Saturday, February 16, 2019

CrossFit for Olds - years to build ligaments and tendons

My son bought me a slim book on rock climbing techniques. Rock climbing was my brother Brian’s gig, but I could see doing it when my knees knock me out of CrossFit. It’s something I did in college back when we belayed using ropes wrapped around our body (no belay hardware).

The book talks about single finger pinch holds. Specifically, it says not to try them until at least two years of building up tendons and ligaments.

Two years is a fair amount of time. I’ve not seen that mentioned in any clinical references I read. I suspect it’s right though; it’s obvious muscles can develop much faster than tendons.

I think we should be more aware of this in CrossFit training. Young muscles develop fast, but ligaments and tendons take time. To lift heavy things safely we need connective tissue to be at least as strong as muscles (ideally stronger).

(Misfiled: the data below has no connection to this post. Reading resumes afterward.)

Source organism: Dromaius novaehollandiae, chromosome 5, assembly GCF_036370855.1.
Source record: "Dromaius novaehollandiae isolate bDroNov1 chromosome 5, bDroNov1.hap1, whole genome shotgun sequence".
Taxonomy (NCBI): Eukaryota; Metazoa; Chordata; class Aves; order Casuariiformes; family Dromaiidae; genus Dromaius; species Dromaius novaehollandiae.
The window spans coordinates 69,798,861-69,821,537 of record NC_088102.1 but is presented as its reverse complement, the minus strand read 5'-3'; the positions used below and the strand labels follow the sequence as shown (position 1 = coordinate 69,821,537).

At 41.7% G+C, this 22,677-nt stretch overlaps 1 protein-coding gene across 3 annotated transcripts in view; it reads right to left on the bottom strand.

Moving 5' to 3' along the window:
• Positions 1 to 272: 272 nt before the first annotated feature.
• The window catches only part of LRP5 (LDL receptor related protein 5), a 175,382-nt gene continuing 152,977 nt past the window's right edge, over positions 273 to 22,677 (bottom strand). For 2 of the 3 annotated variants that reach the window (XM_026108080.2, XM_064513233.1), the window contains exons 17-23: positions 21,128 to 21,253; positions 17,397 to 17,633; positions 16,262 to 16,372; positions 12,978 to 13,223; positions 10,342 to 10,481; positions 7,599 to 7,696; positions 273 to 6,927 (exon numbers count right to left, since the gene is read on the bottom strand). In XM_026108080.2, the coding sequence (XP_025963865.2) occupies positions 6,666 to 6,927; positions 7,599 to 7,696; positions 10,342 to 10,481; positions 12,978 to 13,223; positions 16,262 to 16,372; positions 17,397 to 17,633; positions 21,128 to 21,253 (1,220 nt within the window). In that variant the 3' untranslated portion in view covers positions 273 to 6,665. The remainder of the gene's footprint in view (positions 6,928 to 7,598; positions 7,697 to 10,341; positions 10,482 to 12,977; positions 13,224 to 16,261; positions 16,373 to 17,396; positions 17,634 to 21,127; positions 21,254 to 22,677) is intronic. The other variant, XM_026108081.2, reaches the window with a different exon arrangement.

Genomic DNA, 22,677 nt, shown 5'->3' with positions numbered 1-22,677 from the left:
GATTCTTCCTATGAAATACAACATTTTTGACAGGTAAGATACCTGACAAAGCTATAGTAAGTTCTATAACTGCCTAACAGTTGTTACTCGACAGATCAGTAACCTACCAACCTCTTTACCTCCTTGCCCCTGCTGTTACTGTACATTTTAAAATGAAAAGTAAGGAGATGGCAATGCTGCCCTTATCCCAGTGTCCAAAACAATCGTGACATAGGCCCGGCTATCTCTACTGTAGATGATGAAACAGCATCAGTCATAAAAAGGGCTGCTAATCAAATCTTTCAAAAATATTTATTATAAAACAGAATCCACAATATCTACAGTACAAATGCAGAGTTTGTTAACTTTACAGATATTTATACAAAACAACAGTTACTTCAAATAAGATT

In my 60th year I lift significantly heavier things than I did when I was younger-Old. Probably heavier than I could have done in my mid 30s. My muscles are somewhat stronger, but I think a lot of that is connective tissue development, and that took years. More than two years for Olds I think.

Saturday, February 09, 2019

The curious psychiatric state of Robert F Kennedy Jr

Robert F Kennedy Jr showed up in a scrum of pro-measles whackos recently. It  me wonder how he got so nuts.

There’s an extensive wikipedia page for him, starting with a time I remember:

He was 9 years old when his uncle, President John F. Kennedy, was assassinated during a political trip to Dallas, and 14 years old when his father was assassinated…